You will also need a great deal of patience to be successful in making this Vietnamese sponge cake. The first few times I tried this recipe, the results were not all that satisfactory, and I have heard people claim the same over their tries. As such, be sure to buy lots of eggs and tapioca starch as the chances are high that you will be redoing this a few times. And one thing about the eggs; go big. This recipe calls for large eggs, and small sizes won’t work.

Coconut milk is one of the key ingredients in making honeycomb cake although some recipes call for water. Coconut milk adds flavor as well as aroma to the cakes and is hence a great option. The cakes turn out sweet, and you can adjust the sugar to your liking.

When making your baking powder, it is essential for the baking soda that you use to be valid. It could be that you have not baked in a while and it is quite easy to end up using expired baking soda. Be sure to check the expiry date before beginning the baking. Once you add your baking powder to the batter, you should not dilly-dally as the activation has started and this will affect your results.

The best pan option for this recipe is a 9-inch size. A smaller pan will help you get a thicker cake while a larger one will result in a flat cake. If you want something in the middle, this is the way to go.

Banh Bo Nuong Recipe

Ingredients

  • 5.6 ounces of coconut milk
  • ¼ cup of water
  • ¾ cup of sugar
  • 2 cups of tapioca starch
  • One teaspoon of pandan paste
  • Two teaspoons of rice flour
  • One teaspoon of vanilla extract
  • Two teaspoons of cream of tartar
  • Two teaspoons of canola oil
  • One teaspoon of baking soda
  • Six large eggs at room temperature
  • Non-stick cooking spray

Directions

Place the pan in the oven and set the oven to pre-heat at 325 degrees Fahrenheit. Failure to preheat an oven before baking means that the interior is not hot enough to bake the cake and this not only prolongs the cooking time but it also affects the results.

Place a small saucepan over low to medium heat and in it; add the sugar, water, and milk. Keep stirring until all the components dissolve. Remove the pan from the heat and keep the mixture in a place where it can cool down to room temperature.

In another bowl, sift in the rice flour and the tapioca starch. This process not only aids in getting rid of unwanted large particles but it also adds air into the rice flour, thus increasing your chances of achieving air bubbles. As such, you can opt to sift the flour more than once for best results.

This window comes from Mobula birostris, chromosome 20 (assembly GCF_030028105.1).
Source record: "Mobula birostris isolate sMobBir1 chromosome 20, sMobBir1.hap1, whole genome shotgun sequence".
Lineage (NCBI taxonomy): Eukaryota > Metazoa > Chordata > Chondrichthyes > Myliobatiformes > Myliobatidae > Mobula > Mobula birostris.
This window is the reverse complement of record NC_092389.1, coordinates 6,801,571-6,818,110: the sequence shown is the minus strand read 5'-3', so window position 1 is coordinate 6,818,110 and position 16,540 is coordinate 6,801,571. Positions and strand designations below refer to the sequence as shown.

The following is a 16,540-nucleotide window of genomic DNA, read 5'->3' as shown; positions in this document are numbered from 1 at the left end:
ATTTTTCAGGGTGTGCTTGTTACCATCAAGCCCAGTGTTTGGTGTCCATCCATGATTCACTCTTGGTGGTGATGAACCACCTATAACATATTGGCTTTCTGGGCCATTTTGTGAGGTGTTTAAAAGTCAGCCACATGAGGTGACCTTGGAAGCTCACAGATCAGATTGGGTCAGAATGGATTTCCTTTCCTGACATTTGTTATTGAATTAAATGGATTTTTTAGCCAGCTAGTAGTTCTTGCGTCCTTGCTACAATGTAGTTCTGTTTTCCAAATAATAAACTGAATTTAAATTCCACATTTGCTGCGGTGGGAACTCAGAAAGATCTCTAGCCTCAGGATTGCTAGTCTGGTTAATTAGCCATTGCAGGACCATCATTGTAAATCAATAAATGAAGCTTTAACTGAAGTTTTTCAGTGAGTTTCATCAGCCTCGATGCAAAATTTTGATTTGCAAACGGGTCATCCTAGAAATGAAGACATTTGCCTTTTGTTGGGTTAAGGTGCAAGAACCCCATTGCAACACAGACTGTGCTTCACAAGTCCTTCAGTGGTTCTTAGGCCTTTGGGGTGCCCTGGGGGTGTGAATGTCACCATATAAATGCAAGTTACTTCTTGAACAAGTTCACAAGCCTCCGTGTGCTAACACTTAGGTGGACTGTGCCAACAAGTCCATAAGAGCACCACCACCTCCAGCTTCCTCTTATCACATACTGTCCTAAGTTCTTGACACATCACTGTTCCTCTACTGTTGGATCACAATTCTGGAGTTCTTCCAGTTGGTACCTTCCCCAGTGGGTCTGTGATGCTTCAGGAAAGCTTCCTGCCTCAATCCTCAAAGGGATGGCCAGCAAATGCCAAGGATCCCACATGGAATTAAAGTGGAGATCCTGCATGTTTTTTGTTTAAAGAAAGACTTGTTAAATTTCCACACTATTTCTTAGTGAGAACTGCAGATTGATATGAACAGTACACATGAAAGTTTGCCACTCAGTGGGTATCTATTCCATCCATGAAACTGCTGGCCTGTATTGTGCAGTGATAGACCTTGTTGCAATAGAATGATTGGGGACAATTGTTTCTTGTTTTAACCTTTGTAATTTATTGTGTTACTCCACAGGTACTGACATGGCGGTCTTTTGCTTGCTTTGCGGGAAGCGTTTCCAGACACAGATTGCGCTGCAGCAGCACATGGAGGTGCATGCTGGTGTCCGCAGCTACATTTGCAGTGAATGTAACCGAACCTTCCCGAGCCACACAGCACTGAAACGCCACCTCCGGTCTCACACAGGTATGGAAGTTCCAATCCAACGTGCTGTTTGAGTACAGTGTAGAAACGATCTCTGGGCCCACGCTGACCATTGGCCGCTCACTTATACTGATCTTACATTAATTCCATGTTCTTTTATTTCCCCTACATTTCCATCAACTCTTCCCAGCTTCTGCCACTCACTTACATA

If you could not get single-acting powder, combine the baking soda and cream of tartar in a bowl, and this will be a great alternative to the same. Kindly note; that these two ingredients will not play a part in this recipe if you already have a single-acting option. Instead, you will substitute the two with baking powder of equivalent amounts.

Get hold of a big bowl and in it, add the vanilla extract, the eggs, and the oil. It is essential that you do not introduce air to this mixture. As such, gently whisk all the components together until evenly combined and avoid whipping or beating the eggs.

From here, add the cooled coconut syrup to the egg mixture and continue whisking the ingredients. Add half of the sifted flour and combine the ingredients until they are almost evenly combined. At this stage, add the rest of the flour and continue gently whisking the components until the combine. This process takes time as the mixture is quite lumpy in the beginning. In three to five minutes of gentle whisking, the lumps will dissolve. Add some pandan paste to the mix and combine the ingredients.

Add the baking powder to the batter and mix for about a minute to allow for even combination. You will notice that the dough will react with the powder, resulting in a foamy substance.

However, this should not worry you as it is part of the process.

Remove the baking pan from the oven and spray it with non-stick cooking spray before straining the batter in the pan. If there are any lumps left, break them down and add them to the mixture before placing the baking pan in the oven for thirty minutes. From here, commence checking for doneness with a toothpick. As is the case with all cakes, if the toothpick comes out clean, your cake is ready.

Remove the cake from the oven and allow it to cool before you start serving. If any of the honeycomb cake remains, you can store it outside the fridge for one to two days. If you are using a refrigerator, this Vietnamese green dessert will be good for a week, and you can warm it up before enjoying it.

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Luisa Davis

Luisa Davis

Luisa Davis is a frelance writer and foodie based in Portland, California. Though raised on her mother's homestyle Italian cooking, she has spent most of the last five years traveling and immersing herself in other countries' cuisines. Her work have been published in various publications, both online and offline.